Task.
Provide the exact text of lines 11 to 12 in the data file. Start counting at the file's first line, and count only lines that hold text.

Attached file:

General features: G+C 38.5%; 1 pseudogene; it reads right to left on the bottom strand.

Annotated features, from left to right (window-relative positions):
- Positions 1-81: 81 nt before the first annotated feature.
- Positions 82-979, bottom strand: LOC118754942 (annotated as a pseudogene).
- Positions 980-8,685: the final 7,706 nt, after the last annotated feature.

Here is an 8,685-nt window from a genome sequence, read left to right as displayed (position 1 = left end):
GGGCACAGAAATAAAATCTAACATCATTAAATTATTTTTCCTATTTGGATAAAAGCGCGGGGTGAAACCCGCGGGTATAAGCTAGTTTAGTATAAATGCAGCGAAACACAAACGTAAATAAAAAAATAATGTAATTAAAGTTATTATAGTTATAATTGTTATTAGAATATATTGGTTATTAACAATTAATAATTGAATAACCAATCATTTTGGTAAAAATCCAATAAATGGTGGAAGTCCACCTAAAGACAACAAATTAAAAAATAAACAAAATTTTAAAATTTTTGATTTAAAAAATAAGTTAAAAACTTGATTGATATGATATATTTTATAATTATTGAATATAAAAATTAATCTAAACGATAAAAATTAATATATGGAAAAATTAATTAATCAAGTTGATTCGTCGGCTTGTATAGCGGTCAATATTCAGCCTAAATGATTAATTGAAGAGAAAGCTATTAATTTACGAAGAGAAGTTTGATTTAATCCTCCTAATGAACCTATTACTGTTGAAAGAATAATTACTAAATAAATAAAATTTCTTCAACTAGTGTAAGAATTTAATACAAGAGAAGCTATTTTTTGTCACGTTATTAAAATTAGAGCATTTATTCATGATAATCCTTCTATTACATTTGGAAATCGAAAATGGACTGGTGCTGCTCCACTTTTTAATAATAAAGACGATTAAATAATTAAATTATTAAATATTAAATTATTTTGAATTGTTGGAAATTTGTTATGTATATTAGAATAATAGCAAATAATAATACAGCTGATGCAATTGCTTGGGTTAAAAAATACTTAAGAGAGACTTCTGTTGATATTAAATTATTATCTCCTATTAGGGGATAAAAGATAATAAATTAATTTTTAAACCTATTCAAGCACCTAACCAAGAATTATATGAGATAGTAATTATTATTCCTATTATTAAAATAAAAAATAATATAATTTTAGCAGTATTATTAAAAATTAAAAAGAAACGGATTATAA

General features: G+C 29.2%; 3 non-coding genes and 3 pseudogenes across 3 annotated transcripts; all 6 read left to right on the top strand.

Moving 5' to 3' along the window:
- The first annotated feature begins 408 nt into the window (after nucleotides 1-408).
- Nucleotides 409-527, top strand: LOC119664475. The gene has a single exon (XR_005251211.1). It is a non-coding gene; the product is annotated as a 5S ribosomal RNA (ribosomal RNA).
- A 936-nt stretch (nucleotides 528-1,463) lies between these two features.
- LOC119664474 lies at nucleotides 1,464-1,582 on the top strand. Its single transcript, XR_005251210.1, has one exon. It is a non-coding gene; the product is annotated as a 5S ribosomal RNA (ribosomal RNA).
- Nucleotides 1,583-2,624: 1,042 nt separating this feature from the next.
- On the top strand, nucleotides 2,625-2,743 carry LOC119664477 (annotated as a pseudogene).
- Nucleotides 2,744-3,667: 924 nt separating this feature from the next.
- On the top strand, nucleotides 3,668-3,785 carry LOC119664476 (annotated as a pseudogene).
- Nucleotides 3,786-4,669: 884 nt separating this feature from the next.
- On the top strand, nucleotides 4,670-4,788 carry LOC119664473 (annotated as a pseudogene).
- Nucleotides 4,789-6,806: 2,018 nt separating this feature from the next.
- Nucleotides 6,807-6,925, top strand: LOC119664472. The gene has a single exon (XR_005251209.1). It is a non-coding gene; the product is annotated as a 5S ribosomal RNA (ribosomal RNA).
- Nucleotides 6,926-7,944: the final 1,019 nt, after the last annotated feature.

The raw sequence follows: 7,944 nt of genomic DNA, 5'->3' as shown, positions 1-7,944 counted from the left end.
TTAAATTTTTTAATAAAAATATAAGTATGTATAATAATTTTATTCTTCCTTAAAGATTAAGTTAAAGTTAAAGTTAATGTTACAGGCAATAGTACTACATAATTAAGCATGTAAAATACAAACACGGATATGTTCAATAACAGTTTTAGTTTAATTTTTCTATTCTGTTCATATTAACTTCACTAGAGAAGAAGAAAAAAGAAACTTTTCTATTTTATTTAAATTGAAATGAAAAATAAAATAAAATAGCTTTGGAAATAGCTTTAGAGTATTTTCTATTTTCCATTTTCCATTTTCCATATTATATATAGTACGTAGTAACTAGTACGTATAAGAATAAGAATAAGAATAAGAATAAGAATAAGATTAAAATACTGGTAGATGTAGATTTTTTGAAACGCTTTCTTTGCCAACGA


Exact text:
- Nucleotides 409-527, top strand: LOC119664475. The gene has a single exon (XR_005251211.1). It is a non-coding gene; the product is annotated as a 5S ribosomal RNA (ribosomal RNA).
- A 936-nt stretch (nucleotides 528-1,463) lies between these two features.